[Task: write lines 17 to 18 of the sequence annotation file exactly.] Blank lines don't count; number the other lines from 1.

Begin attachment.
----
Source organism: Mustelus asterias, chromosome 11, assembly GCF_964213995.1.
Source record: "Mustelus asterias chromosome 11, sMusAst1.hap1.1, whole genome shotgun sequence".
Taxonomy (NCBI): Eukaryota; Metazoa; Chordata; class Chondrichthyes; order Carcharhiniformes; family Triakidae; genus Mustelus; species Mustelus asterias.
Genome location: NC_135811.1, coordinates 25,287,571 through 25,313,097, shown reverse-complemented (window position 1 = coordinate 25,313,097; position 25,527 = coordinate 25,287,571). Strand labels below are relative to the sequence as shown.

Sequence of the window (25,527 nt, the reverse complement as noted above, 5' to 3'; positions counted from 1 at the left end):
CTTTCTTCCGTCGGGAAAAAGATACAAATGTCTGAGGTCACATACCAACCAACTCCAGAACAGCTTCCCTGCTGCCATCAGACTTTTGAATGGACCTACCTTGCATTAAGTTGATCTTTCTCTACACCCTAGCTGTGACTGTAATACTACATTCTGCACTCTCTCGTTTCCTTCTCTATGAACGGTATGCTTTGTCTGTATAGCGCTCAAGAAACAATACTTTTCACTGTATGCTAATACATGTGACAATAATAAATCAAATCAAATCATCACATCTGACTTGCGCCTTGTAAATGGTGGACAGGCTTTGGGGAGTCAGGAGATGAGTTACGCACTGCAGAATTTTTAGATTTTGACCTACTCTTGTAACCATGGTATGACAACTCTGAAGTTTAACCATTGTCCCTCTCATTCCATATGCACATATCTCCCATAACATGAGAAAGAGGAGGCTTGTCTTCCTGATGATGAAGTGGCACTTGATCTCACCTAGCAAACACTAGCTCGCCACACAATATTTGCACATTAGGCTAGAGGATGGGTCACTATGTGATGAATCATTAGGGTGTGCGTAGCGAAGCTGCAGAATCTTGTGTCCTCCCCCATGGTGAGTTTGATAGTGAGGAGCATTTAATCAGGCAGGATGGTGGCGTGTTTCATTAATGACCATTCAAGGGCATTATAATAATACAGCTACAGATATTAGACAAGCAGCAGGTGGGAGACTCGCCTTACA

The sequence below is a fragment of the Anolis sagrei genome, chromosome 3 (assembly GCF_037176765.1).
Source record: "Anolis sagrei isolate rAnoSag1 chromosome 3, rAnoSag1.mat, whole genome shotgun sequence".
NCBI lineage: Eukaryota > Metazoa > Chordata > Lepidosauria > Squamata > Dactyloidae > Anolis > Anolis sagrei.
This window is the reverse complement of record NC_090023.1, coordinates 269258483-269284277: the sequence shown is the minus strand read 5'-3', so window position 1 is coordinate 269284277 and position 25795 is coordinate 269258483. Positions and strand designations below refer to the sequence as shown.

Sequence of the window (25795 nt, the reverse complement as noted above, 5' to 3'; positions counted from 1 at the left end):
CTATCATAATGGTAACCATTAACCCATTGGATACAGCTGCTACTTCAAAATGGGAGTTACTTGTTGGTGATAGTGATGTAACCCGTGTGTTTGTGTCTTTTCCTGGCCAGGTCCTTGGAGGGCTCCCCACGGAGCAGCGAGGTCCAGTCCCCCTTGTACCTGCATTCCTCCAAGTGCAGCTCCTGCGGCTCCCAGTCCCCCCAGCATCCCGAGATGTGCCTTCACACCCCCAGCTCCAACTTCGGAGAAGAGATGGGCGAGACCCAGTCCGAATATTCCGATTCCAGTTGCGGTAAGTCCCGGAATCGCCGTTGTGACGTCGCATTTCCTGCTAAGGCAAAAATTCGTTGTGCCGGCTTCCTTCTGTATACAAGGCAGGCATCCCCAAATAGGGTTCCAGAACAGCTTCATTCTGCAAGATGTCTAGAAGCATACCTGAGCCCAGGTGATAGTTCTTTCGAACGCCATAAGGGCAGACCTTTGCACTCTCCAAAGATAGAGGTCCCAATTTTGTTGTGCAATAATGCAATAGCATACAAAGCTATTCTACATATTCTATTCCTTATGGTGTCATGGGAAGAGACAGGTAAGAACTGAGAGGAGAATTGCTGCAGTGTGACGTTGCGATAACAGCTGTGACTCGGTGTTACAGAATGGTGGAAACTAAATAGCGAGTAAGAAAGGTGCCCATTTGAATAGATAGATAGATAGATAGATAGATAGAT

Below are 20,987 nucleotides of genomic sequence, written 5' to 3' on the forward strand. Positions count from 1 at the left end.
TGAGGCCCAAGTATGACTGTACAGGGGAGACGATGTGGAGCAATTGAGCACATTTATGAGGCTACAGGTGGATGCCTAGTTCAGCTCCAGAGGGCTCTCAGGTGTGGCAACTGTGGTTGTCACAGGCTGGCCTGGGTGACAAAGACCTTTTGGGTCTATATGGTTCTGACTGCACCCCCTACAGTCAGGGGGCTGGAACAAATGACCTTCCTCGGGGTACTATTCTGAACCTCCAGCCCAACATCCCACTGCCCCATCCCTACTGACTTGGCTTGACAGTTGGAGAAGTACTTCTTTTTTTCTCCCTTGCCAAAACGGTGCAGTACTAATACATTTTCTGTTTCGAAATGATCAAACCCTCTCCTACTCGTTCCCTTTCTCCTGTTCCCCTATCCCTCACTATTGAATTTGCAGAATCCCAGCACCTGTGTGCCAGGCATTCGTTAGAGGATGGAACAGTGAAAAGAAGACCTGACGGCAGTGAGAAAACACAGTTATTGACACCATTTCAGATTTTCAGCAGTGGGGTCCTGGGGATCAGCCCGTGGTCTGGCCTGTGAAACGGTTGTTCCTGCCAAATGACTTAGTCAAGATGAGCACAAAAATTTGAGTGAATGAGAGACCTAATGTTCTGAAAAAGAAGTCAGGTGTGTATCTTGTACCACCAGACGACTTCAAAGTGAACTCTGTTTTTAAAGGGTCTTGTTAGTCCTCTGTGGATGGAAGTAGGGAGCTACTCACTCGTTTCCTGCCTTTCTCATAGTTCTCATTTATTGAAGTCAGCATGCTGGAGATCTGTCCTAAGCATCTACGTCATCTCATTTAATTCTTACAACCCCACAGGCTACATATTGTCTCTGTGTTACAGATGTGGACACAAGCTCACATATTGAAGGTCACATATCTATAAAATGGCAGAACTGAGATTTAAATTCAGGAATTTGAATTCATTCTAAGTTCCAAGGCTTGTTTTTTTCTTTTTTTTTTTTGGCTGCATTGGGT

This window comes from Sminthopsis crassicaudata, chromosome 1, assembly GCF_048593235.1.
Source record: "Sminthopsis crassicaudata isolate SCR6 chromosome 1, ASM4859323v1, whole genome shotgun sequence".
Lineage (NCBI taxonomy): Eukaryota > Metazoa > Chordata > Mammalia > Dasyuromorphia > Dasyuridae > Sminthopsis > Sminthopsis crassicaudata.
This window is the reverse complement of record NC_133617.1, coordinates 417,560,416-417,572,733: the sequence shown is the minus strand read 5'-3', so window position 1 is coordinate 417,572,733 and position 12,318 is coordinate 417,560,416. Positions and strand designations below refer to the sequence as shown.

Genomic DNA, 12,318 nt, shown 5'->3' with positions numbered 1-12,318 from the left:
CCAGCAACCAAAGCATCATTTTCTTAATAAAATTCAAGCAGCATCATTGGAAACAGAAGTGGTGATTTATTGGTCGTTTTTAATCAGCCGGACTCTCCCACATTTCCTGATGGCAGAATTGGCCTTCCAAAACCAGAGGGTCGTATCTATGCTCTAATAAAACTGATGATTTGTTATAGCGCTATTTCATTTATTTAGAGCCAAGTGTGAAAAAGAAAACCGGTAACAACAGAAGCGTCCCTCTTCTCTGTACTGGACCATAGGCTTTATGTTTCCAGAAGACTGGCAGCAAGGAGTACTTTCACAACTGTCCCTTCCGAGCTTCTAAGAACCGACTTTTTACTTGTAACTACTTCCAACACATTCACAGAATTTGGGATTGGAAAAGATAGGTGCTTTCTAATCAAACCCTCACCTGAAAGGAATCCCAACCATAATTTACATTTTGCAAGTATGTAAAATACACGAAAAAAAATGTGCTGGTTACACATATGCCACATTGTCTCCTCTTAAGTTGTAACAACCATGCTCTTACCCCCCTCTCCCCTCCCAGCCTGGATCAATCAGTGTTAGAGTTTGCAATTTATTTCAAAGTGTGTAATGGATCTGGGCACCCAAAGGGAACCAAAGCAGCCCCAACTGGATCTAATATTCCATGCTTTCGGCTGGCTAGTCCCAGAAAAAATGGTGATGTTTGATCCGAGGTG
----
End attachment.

Lineage (NCBI taxonomy): Eukaryota > Metazoa > Chordata > Mammalia > Dasyuromorphia > Dasyuridae > Sminthopsis > Sminthopsis crassicaudata.
This window is the reverse complement of record NC_133617.1, coordinates 417,560,416-417,572,733: the sequence shown is the minus strand read 5'-3', so window position 1 is coordinate 417,572,733 and position 12,318 is coordinate 417,560,416. Positions and strand designations below refer to the sequence as shown.